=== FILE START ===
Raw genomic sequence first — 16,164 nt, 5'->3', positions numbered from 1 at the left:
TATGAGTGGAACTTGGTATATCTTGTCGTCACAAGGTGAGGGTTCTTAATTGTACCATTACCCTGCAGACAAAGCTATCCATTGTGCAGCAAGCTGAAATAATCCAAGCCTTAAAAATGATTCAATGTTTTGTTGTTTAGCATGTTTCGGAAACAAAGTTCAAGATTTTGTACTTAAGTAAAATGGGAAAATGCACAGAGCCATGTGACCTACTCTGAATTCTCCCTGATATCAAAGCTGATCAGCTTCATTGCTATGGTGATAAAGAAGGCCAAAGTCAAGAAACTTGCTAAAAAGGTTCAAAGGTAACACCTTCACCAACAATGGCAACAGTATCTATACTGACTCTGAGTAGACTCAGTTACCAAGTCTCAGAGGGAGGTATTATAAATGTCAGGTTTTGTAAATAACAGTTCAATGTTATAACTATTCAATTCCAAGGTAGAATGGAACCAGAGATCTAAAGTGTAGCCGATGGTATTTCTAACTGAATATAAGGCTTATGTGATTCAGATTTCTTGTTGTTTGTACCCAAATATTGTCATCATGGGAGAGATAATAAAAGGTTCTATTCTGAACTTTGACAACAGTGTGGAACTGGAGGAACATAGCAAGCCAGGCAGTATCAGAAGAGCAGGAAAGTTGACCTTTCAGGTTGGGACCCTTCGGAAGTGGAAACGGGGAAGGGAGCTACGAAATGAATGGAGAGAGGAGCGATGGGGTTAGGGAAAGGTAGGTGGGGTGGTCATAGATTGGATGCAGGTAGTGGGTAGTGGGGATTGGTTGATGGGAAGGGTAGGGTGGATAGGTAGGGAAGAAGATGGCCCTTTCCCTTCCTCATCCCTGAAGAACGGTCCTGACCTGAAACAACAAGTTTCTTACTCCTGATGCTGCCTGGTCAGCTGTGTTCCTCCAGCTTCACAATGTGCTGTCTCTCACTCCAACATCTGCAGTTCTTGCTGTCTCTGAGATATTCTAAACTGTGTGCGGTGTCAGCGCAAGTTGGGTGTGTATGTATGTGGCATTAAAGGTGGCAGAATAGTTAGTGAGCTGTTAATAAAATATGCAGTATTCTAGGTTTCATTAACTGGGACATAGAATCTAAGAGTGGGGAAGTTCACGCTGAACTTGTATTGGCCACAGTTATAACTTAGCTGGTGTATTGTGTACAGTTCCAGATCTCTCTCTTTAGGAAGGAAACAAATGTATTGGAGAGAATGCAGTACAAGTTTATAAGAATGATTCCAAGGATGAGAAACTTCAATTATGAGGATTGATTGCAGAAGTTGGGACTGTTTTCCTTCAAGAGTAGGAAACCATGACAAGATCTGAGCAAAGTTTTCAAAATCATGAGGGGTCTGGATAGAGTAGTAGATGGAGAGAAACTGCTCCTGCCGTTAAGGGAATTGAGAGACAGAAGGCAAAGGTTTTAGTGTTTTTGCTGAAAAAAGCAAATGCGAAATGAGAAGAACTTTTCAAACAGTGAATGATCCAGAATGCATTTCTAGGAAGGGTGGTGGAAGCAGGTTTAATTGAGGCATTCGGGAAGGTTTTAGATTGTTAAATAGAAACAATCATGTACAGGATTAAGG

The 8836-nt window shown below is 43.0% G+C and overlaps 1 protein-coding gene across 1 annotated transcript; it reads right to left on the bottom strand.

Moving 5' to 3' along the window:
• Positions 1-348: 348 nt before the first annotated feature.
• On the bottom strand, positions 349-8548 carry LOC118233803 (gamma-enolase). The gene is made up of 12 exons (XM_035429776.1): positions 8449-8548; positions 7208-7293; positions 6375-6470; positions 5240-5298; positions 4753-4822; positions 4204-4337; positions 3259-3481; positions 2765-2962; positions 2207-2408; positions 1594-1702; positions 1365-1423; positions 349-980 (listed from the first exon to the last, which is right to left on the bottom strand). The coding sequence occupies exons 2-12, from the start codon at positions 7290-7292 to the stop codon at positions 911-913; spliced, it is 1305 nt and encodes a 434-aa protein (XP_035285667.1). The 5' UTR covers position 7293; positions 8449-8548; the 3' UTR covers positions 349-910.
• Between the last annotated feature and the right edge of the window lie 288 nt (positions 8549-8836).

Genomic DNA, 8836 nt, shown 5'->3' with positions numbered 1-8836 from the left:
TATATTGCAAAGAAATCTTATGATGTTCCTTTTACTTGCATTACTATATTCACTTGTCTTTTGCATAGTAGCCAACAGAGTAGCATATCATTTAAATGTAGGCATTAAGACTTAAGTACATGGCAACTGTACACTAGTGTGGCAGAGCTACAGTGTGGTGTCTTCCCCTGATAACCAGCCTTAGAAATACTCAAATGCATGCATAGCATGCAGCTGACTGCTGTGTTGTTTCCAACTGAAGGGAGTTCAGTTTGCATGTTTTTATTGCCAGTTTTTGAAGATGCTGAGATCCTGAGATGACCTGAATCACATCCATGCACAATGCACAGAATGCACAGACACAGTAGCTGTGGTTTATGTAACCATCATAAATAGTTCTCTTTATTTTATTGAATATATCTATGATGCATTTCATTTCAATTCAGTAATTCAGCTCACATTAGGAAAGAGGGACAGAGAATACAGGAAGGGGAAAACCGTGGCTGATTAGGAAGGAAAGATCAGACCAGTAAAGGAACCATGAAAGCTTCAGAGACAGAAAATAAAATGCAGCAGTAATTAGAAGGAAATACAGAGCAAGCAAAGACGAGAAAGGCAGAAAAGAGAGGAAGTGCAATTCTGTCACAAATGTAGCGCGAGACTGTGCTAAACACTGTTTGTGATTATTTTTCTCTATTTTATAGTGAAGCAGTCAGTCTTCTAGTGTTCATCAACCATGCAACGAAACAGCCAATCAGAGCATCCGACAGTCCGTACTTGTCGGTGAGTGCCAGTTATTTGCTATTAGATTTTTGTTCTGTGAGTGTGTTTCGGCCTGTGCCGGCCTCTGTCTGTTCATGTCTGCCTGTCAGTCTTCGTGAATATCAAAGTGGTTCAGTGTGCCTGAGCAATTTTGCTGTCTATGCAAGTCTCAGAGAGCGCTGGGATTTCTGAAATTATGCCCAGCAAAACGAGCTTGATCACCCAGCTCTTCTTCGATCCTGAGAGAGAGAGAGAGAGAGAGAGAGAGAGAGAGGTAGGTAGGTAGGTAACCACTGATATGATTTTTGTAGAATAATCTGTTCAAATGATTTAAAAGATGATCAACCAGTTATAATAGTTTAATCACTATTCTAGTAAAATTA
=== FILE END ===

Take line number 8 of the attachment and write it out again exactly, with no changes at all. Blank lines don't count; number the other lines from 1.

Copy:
Genomic DNA, 8836 nt, shown 5'->3' with positions numbered 1-8836 from the left: